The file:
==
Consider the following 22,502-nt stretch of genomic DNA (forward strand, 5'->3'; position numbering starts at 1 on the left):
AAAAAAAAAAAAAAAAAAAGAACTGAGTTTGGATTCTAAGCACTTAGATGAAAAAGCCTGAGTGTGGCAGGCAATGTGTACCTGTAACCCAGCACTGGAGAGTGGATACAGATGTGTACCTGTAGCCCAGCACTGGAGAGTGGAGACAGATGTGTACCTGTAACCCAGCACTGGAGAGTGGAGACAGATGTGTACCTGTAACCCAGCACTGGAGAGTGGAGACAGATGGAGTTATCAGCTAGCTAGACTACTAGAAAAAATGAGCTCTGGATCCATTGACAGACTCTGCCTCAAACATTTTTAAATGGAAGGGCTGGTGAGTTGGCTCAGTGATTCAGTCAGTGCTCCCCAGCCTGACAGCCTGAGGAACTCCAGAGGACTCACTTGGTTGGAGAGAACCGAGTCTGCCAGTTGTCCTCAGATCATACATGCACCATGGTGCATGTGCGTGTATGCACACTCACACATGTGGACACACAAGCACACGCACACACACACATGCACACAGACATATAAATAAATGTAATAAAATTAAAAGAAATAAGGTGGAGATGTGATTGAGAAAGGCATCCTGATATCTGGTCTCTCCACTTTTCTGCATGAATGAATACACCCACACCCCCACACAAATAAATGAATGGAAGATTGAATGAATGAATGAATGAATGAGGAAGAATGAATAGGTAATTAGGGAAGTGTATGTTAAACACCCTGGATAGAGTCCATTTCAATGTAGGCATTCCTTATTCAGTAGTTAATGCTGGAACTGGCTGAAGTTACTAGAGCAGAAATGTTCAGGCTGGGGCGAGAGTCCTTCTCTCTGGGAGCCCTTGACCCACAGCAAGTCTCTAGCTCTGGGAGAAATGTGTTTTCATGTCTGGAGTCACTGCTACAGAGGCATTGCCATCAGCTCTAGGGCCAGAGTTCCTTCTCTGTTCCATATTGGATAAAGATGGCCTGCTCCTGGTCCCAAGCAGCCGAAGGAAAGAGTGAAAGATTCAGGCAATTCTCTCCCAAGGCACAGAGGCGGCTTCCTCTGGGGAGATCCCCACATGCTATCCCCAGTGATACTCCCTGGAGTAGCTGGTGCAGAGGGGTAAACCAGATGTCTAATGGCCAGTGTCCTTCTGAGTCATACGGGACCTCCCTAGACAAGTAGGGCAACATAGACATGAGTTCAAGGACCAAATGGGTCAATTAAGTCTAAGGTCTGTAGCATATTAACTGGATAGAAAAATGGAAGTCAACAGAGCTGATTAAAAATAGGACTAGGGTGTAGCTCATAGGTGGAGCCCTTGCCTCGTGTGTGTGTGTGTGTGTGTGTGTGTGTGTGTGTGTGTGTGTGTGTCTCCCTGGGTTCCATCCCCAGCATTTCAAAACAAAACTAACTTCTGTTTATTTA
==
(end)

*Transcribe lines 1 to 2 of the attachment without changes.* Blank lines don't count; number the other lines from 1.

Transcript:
Consider the following 22,502-nt stretch of genomic DNA (forward strand, 5'->3'; position numbering starts at 1 on the left):
AAAAAAAAAAAAAAAAAAAGAACTGAGTTTGGATTCTAAGCACTTAGATGAAAAAGCCTGAGTGTGGCAGGCAATGTGTACCTGTAACCCAGCACTGGAGAGTGGATACAGATGTGTACCTGTAGCCCAGCACTGGAGAGTGGAGACAGATGTGTACCTGTAACCCAGCACTGGAGAGTGGAGACAGATGTGTACCTGTAACCCAGCACTGGAGAGTGGAGACAGATGGAGTTATCAGCTAGCTAGACTACTAGAAAAAATGAGCTCTGGATCCATTGACAGACTCTGCCTCAAACATTTTTAAATGGAAGGGCTGGTGAGTTGGCTCAGTGATTCAGTCAGTGCTCCCCAGCCTGACAGCCTGAGGAACTCCAGAGGACTCACTTGGTTGGAGAGAACCGAGTCTGCCAGTTGTCCTCAGATCATACATGCACCATGGTGCATGTGCGTGTATGCACACTCACACATGTGGACACACAAGCACACGCACACACACACATGCACACAGACATATAAATAAATGTAATAAAATTAAAAGAAATAAGGTGGAGATGTGATTGAGAAAGGCATCCTGATATCTGGTCTCTCCACTTTTCTGCATGAATGAATACACCCACACCCCCACACAAATAAATGAATGGAAGATTGAATGAATGAATGAATGAATGAGGAAGAATGAATAGGTAATTAGGGAAGTGTATGTTAAACACCCTGGATAGAGTCCATTTCAATGTAGGCATTCCTTATTCAGTAGTTAATGCTGGAACTGGCTGAAGTTACTAGAGCAGAAATGTTCAGGCTGGGGCGAGAGTCCTTCTCTCTGGGAGCCCTTGACCCACAGCAAGTCTCTAGCTCTGGGAGAAATGTGTTTTCATGTCTGGAGTCACTGCTACAGAGGCATTGCCATCAGCTCTAGGGCCAGAGTTCCTTCTCTGTTCCATATTGGATAAAGATGGCCTGCTCCTGGTCCCAAGCAGCCGAAGGAAAGAGTGAAAGATTCAGGCAATTCTCTCCCAAGGCACAGAGGCGGCTTCCTCTGGGGAGATCCCCACATGCTATCCCCAGTGATACTCCCTGGAGTAGCTGGTGCAGAGGGGTAAACCAGATGTCTAATGGCCAGTGTCCTTCTGAGTCATACGGGACCTCCCTAGACAAGTAGGGCAACATAGACATGAGTTCAAGGACCAAATGGGTCAATTAAGTCTAAGGTCTGTAGCATATTAACTGGATAGAAAAATGGAAGTCAACAGAGCTGATTAAAAATAGGACTAGGGTGTAGCTCATAGGTGGAGCCCTTGCCTCGTGTGTGTGTGTGTGTGTGTGTGTGTGTGTGTGTGTGTGTGTGTGTCTCCCTGGGTTCCATCCCCAGCATTTCAAAACAAAACTAACTTCTGTTTATTTA